It’s just one small step for Lego kind

It’s just one small step for Lego kind

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Rostrata Primary school student Jerry Li.

It’s not rocket science for 12 Rostrata Primary School students who celebrated the 50th anniversary of the moon landing by using Lego to build a complicated Lego space vehicle.

Nearly 200 students have attended the after-school Lego engineering classes since July 2015 at the school.

Astronauts are trained in the art of problem solving, under immense pressure and students from year three to six demonstrated a great sense of independence when it came to fixing things.

Young Engineers e2 instructor Joseph Jurisich said it’s important for young students to be exposed to the complexities of problem solving even if they don’t become astronauts.

“Seeing the joy that my students experience when their curiosity and imagination is realised and their models are successful is really rewarding,” he said.

“I’m often surprised at the Lego engineering abilities of students so young.”

According to Mr Jurisich Lego is a versatile toy and educational tool that most students are already familiar with.

Twelve students including Noah Totten and Wesley Ko took part in the ‘Love rocket.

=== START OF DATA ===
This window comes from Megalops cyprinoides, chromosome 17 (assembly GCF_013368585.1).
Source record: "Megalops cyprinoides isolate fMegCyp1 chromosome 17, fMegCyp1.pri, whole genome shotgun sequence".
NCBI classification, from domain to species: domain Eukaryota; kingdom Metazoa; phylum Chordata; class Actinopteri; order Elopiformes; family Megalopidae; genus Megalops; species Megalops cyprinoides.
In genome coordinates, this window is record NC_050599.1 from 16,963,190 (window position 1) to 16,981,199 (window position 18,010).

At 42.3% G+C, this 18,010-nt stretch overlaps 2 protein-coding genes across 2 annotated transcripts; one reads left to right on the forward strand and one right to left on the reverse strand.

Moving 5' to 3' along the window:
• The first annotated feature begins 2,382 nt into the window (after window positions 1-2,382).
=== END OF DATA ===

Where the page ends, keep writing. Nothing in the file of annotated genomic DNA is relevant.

“I find it difficult to explain how a differential works but getting the students to build it themselves and watch it work leads to a deeper and more intuitive understanding,” he said.

“When the students finish their models they always want to do more.

“They ask me what should I do next and it’s fun coming up with new challenges, making it faster, bigger, giving it a trailer and a steering wheel.”

After building the prototypes the students at Rostrata primary school would go back to their models and find ways to improve the stock design.

“They all want to complete the model perfectly and when they make a mistake some of them can find it especially challenging,” Mr Jurisich said.

“So I just remind them that even NASA isn’t perfect and plenty of rockets blew up before they got any- where near the moon.”

Young Engineers e2 offers a Lego experience that encourages children to be more STEM-ready (science, technology, engineering, math).

In October, adults will be getting on board with the experience and start delivering Lego workshops with corporate partners.